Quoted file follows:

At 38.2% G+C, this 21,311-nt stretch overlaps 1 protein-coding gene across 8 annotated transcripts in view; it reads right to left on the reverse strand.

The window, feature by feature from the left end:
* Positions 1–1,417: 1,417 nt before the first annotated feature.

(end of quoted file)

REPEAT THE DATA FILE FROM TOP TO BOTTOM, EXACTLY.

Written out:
At 38.2% G+C, this 21,311-nt stretch overlaps 1 protein-coding gene across 8 annotated transcripts in view; it reads right to left on the reverse strand.

The window, feature by feature from the left end:
* Positions 1–1,417: 1,417 nt before the first annotated feature.